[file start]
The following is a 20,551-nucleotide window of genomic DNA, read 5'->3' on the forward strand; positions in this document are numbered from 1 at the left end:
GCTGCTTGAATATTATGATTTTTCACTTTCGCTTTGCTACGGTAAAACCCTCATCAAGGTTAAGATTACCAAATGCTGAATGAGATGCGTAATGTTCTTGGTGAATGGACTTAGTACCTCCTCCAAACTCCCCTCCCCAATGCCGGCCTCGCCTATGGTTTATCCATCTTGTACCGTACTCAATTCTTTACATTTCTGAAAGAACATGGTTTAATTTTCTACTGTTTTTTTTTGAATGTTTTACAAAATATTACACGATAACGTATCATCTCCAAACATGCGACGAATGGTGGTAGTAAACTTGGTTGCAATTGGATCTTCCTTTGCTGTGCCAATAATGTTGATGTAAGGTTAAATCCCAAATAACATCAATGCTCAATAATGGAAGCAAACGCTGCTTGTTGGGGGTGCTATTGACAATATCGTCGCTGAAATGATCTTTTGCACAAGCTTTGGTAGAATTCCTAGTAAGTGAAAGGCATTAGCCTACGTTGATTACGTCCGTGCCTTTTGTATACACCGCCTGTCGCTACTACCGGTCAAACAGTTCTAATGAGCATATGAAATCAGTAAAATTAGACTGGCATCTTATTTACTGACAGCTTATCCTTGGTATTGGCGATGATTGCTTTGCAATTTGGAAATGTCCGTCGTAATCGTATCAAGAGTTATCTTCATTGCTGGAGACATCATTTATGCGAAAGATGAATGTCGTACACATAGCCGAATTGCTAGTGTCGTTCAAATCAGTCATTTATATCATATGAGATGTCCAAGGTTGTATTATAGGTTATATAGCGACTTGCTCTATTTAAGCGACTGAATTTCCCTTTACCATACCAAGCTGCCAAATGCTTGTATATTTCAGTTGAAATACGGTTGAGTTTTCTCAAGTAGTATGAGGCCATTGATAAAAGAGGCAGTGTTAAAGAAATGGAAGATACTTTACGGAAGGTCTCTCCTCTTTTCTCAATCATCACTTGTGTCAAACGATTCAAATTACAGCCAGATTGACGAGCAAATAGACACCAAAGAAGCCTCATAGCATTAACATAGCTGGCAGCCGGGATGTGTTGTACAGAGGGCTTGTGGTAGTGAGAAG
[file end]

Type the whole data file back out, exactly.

The following is a 20,551-nucleotide window of genomic DNA, read 5'->3' on the forward strand; positions in this document are numbered from 1 at the left end:
GCTGCTTGAATATTATGATTTTTCACTTTCGCTTTGCTACGGTAAAACCCTCATCAAGGTTAAGATTACCAAATGCTGAATGAGATGCGTAATGTTCTTGGTGAATGGACTTAGTACCTCCTCCAAACTCCCCTCCCCAATGCCGGCCTCGCCTATGGTTTATCCATCTTGTACCGTACTCAATTCTTTACATTTCTGAAAGAACATGGTTTAATTTTCTACTGTTTTTTTTTGAATGTTTTACAAAATATTACACGATAACGTATCATCTCCAAACATGCGACGAATGGTGGTAGTAAACTTGGTTGCAATTGGATCTTCCTTTGCTGTGCCAATAATGTTGATGTAAGGTTAAATCCCAAATAACATCAATGCTCAATAATGGAAGCAAACGCTGCTTGTTGGGGGTGCTATTGACAATATCGTCGCTGAAATGATCTTTTGCACAAGCTTTGGTAGAATTCCTAGTAAGTGAAAGGCATTAGCCTACGTTGATTACGTCCGTGCCTTTTGTATACACCGCCTGTCGCTACTACCGGTCAAACAGTTCTAATGAGCATATGAAATCAGTAAAATTAGACTGGCATCTTATTTACTGACAGCTTATCCTTGGTATTGGCGATGATTGCTTTGCAATTTGGAAATGTCCGTCGTAATCGTATCAAGAGTTATCTTCATTGCTGGAGACATCATTTATGCGAAAGATGAATGTCGTACACATAGCCGAATTGCTAGTGTCGTTCAAATCAGTCATTTATATCATATGAGATGTCCAAGGTTGTATTATAGGTTATATAGCGACTTGCTCTATTTAAGCGACTGAATTTCCCTTTACCATACCAAGCTGCCAAATGCTTGTATATTTCAGTTGAAATACGGTTGAGTTTTCTCAAGTAGTATGAGGCCATTGATAAAAGAGGCAGTGTTAAAGAAATGGAAGATACTTTACGGAAGGTCTCTCCTCTTTTCTCAATCATCACTTGTGTCAAACGATTCAAATTACAGCCAGATTGACGAGCAAATAGACACCAAAGAAGCCTCATAGCATTAACATAGCTGGCAGCCGGGATGTGTTGTACAGAGGGCTTGTGGTAGTGAGAAG